But not so much with the social media mouth-breathers nowadays... the goal is to cut off everything ‘at the pass’ in a desire to appear the most socially aware. Likes and shares are the new opiate of the chowderheaded masses.

The problem is... always cutting things off at the pass often means one can’t see where it was headed.

“...pick up their smartphones, and start writing angry Facebook posts.”

You left out take 42 selfies a day and post pics of every meal they have and every place they go. When you feel like the star of your own little reality show, it’s par for the course to have to get outraged sometimes.

It’s all so stupid and pointless it almost makes me wish for a Zombie Apocalypse. haha
Wed, Jul 11, 2018, 8:32am (UTC -6)
@Prince of Space

I know, these children should just get off our lawns, right?
Ari Paul
Tue, Jul 24, 2018, 10:57pm (UTC -6)
Devinoni Ral is one of the best characters in TNG. He's a "killer": he takes what he wants, he's brilliant and ruthless, yet he's not a villain and he's loyal to his planet.

He outwits and outclasses the Federation itself in many ways: for example, by exposing the hypocrisy of Troi's sanctimony over the use of mind-reading, he acts as a foil for the moral self-righteousness of Federation members. What an AWESOME scene.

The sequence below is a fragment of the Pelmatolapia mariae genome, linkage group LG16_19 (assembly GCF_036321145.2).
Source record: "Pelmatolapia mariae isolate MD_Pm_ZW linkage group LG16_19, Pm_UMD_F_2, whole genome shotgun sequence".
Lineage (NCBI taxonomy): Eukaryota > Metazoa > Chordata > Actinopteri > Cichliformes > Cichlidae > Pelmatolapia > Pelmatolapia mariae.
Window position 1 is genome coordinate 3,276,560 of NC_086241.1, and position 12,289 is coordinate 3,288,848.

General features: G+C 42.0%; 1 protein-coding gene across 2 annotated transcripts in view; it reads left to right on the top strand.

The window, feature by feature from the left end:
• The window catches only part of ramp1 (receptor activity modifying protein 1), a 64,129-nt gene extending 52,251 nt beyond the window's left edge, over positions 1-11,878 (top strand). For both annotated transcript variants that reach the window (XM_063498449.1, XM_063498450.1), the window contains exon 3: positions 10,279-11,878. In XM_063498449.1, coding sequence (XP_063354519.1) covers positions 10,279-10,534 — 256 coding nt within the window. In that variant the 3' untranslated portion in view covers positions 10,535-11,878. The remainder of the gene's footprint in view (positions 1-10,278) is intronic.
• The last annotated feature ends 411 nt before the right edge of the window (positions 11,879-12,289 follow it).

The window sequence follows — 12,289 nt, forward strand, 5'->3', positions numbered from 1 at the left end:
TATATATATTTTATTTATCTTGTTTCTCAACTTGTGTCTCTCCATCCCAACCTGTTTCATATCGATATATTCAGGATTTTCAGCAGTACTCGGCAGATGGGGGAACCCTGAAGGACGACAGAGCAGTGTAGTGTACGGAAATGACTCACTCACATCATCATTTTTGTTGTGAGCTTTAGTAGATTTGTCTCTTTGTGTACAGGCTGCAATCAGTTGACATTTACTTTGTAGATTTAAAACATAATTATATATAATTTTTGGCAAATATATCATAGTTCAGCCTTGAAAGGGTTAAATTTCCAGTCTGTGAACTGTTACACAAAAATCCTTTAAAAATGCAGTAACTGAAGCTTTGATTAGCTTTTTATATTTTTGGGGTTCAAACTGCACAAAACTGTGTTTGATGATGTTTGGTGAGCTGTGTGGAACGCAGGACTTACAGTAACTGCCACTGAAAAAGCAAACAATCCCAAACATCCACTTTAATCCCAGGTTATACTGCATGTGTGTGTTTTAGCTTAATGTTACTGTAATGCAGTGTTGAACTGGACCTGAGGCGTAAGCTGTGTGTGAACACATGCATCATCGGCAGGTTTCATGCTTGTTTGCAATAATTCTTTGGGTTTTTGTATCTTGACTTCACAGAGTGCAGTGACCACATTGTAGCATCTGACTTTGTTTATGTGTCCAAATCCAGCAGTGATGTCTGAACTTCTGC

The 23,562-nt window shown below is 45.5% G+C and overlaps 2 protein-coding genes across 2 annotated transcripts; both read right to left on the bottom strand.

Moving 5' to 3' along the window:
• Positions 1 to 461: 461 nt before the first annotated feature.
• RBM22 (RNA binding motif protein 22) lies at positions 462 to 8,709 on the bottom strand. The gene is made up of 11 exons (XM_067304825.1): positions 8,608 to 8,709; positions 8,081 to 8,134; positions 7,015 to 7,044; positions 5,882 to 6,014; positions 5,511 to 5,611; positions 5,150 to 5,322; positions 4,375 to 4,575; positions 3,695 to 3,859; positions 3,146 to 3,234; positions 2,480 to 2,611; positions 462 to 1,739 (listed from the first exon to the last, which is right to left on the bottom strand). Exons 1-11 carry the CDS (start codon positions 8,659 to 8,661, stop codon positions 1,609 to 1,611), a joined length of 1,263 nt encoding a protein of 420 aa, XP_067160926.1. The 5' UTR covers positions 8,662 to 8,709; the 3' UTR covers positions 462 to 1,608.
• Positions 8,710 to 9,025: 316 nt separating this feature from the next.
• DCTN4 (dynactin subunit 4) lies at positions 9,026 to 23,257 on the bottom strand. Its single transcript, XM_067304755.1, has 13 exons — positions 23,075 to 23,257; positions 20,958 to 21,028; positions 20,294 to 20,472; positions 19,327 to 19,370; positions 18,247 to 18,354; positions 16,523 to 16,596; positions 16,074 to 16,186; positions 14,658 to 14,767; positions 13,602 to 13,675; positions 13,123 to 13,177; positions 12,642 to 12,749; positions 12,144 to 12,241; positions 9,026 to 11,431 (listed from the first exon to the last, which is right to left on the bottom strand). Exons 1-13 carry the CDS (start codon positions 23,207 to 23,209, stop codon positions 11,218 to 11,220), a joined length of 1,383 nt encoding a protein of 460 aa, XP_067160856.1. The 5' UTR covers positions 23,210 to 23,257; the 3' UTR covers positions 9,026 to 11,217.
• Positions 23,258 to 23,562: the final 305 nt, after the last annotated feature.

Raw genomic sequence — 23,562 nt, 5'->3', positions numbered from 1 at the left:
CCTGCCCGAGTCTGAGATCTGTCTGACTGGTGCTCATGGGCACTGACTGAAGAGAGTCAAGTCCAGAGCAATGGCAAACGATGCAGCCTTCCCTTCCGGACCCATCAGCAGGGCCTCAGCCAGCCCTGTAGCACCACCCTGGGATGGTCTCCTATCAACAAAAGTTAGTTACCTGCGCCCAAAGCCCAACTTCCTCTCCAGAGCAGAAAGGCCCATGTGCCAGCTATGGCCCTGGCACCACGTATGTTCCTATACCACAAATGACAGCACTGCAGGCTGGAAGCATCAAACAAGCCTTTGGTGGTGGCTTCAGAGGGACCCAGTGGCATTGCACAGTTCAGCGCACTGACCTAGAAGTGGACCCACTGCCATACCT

This pretty much sums up Ral: after he has boldly gambled and yet lost everything, he stands proudly on the deck and looks Riker right in the eyes: "I take the risks Mr. Riker, and I stand by my agreements" What a BADASS.

The only mistake in this episode is that they emasculate Ral at the very end by making him want Troi to run away with him. the "I need you, etc." was too groveling and beneath the dignity of what was shaping up to be a truly EPIC character. If I had written that last part, I would have simply made it that they both realized that the affair was over, the trust broken, and their different moralities and senses of duty could never be reconciled.
Daimon ThotDestroyer
Sun, Oct 14, 2018, 12:29am (UTC -6)
People who think this episode is a scathing indictment of contemporary sexual culture is probably getting too grey to acknowledge their own mounting senility. While some radicals might have outrage to sell (as radicals are want to do from either position) I doubt anyone at large would consider Matt's character as rapey. We know he's no Kavanaugh. The scenes were gross, but in a bad softcore porn and sickeningly cheesy way not in a conspiracy against third wave feminism way. Quit begging the question you unwashed nerds. The episode was bad in its own right no need to insinuate more. They wouldn't even get Ferengi right until DS9.